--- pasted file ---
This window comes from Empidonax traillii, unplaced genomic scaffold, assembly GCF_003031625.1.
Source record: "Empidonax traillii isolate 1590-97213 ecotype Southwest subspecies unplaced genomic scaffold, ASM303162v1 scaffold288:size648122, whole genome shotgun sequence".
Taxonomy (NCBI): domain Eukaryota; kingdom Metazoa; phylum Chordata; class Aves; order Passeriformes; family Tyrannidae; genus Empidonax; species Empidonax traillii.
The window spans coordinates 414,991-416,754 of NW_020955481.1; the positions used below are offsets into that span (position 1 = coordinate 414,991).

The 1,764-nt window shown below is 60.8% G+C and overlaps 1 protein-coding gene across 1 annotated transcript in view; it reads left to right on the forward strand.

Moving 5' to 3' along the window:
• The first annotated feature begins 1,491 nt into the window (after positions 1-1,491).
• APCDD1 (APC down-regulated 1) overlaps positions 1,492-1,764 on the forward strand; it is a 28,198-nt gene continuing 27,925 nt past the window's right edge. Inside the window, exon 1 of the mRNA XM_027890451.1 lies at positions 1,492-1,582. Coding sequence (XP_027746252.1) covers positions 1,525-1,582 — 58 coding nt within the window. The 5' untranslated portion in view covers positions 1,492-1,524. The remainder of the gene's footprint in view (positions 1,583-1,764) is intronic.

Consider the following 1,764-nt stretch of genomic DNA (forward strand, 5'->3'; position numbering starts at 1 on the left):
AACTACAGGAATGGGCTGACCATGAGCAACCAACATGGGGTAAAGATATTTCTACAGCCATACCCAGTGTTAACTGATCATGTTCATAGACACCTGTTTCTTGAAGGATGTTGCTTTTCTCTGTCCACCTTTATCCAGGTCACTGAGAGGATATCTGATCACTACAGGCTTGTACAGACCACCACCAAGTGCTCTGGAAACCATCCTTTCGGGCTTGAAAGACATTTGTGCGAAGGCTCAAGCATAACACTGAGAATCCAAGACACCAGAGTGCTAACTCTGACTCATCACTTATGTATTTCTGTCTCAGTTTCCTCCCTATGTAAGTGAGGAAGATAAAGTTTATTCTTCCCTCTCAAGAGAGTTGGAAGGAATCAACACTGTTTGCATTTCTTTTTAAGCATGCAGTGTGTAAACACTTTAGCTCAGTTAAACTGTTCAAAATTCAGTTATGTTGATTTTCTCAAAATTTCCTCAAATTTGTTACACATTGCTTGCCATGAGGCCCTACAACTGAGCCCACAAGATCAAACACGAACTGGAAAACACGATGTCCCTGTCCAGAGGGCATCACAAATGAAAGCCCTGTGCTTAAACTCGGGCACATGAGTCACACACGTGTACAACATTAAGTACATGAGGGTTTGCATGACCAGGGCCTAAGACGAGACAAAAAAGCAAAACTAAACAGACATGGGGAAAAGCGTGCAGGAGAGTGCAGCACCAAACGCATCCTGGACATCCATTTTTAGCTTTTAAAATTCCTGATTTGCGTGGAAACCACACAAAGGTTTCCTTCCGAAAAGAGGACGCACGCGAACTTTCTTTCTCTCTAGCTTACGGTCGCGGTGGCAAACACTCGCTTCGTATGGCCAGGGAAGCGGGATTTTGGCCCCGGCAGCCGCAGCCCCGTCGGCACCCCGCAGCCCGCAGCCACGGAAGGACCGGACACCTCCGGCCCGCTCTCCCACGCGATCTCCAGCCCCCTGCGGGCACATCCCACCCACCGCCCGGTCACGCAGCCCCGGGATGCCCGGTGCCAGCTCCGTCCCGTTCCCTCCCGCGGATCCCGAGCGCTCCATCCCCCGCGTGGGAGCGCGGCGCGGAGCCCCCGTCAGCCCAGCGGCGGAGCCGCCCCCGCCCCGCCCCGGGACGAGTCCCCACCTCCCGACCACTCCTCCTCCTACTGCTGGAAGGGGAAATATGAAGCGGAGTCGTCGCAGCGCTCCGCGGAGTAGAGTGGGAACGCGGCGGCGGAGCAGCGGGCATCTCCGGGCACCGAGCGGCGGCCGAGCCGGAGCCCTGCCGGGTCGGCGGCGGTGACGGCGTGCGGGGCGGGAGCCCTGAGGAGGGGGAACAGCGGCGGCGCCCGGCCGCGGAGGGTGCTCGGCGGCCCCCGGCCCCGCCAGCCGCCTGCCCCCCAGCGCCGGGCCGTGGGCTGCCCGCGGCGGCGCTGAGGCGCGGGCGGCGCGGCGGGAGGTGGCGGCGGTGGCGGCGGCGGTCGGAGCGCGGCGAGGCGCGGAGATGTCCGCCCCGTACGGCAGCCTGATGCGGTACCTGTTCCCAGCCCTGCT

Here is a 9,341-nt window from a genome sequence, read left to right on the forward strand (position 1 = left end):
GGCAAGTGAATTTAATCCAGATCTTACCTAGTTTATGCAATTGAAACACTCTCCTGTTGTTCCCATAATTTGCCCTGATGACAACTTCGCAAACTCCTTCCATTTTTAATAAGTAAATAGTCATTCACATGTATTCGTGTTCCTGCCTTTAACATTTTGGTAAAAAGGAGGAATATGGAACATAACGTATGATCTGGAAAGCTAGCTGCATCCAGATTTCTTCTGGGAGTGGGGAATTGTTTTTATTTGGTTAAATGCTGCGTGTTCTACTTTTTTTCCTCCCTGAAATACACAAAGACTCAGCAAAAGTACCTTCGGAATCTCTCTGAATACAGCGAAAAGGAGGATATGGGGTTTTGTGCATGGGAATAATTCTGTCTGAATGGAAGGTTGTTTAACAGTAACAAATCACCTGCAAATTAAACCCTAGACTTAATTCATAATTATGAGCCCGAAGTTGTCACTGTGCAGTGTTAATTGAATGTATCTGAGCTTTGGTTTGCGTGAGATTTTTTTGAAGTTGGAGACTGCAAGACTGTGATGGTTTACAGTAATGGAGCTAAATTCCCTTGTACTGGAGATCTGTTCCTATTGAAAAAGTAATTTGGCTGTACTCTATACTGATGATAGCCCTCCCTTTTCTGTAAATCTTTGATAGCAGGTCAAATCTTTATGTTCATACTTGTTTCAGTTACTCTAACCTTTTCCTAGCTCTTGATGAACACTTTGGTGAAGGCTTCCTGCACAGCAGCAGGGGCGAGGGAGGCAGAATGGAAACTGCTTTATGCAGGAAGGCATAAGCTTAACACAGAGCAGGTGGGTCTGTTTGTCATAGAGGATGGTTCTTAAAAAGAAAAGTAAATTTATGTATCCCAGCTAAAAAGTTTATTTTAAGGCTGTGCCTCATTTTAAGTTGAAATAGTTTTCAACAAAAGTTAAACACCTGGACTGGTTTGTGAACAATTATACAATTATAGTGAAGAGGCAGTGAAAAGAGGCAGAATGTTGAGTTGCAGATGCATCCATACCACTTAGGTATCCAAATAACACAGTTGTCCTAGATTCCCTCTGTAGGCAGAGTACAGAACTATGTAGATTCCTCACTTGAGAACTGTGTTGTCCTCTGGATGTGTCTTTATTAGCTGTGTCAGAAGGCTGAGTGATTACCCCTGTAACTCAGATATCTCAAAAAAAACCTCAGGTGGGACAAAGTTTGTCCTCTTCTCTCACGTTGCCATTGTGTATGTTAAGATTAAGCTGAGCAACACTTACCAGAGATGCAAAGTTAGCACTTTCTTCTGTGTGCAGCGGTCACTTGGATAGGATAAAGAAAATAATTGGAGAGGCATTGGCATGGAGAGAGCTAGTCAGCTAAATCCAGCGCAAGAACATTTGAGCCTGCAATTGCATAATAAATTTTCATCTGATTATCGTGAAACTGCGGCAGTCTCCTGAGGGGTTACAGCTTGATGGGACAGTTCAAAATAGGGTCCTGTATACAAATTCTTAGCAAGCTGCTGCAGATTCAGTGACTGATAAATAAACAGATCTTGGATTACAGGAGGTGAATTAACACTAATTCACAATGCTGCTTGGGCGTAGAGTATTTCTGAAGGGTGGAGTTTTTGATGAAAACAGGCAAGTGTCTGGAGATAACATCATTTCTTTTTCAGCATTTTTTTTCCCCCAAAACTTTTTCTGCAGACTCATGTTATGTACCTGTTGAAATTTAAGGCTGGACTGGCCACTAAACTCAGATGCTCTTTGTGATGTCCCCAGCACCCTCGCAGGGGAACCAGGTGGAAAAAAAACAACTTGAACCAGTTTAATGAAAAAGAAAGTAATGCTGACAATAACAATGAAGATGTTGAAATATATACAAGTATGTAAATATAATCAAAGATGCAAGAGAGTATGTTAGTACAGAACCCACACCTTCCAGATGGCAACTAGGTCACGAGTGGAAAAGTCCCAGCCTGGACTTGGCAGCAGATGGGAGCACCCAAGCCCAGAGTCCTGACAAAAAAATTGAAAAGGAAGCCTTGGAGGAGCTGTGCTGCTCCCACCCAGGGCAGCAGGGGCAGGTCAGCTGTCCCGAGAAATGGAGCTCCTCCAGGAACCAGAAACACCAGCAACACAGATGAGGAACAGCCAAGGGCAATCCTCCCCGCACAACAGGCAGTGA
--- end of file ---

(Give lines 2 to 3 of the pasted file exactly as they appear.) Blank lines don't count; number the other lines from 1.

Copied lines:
Source record: "Empidonax traillii isolate 1590-97213 ecotype Southwest subspecies unplaced genomic scaffold, ASM303162v1 scaffold288:size648122, whole genome shotgun sequence".
Taxonomy (NCBI): domain Eukaryota; kingdom Metazoa; phylum Chordata; class Aves; order Passeriformes; family Tyrannidae; genus Empidonax; species Empidonax traillii.